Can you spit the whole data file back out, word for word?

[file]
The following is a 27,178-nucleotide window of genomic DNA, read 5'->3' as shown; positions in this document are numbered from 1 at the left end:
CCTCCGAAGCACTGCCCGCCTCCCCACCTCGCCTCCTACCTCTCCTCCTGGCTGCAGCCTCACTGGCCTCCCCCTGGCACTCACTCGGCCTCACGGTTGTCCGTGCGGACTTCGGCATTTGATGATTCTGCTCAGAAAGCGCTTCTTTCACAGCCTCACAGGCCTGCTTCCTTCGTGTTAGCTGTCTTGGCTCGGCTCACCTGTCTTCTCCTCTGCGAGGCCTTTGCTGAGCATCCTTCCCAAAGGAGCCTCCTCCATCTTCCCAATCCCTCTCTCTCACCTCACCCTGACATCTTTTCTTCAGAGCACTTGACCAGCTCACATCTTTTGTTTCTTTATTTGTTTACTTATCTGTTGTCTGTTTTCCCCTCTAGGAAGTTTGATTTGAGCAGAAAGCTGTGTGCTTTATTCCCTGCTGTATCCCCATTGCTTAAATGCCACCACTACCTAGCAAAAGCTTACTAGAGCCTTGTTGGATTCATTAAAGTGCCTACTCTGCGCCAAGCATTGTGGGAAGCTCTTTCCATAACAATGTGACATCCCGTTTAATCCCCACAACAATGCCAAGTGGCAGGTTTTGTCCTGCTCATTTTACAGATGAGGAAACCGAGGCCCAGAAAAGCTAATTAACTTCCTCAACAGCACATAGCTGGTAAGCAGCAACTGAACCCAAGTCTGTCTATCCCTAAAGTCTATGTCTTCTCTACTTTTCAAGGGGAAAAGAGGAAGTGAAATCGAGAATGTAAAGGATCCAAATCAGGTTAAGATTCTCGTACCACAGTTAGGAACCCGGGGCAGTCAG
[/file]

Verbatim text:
The following is a 27,178-nucleotide window of genomic DNA, read 5'->3' as shown; positions in this document are numbered from 1 at the left end:
CCTCCGAAGCACTGCCCGCCTCCCCACCTCGCCTCCTACCTCTCCTCCTGGCTGCAGCCTCACTGGCCTCCCCCTGGCACTCACTCGGCCTCACGGTTGTCCGTGCGGACTTCGGCATTTGATGATTCTGCTCAGAAAGCGCTTCTTTCACAGCCTCACAGGCCTGCTTCCTTCGTGTTAGCTGTCTTGGCTCGGCTCACCTGTCTTCTCCTCTGCGAGGCCTTTGCTGAGCATCCTTCCCAAAGGAGCCTCCTCCATCTTCCCAATCCCTCTCTCTCACCTCACCCTGACATCTTTTCTTCAGAGCACTTGACCAGCTCACATCTTTTGTTTCTTTATTTGTTTACTTATCTGTTGTCTGTTTTCCCCTCTAGGAAGTTTGATTTGAGCAGAAAGCTGTGTGCTTTATTCCCTGCTGTATCCCCATTGCTTAAATGCCACCACTACCTAGCAAAAGCTTACTAGAGCCTTGTTGGATTCATTAAAGTGCCTACTCTGCGCCAAGCATTGTGGGAAGCTCTTTCCATAACAATGTGACATCCCGTTTAATCCCCACAACAATGCCAAGTGGCAGGTTTTGTCCTGCTCATTTTACAGATGAGGAAACCGAGGCCCAGAAAAGCTAATTAACTTCCTCAACAGCACATAGCTGGTAAGCAGCAACTGAACCCAAGTCTGTCTATCCCTAAAGTCTATGTCTTCTCTACTTTTCAAGGGGAAAAGAGGAAGTGAAATCGAGAATGTAAAGGATCCAAATCAGGTTAAGATTCTCGTACCACAGTTAGGAACCCGGGGCAGTCAG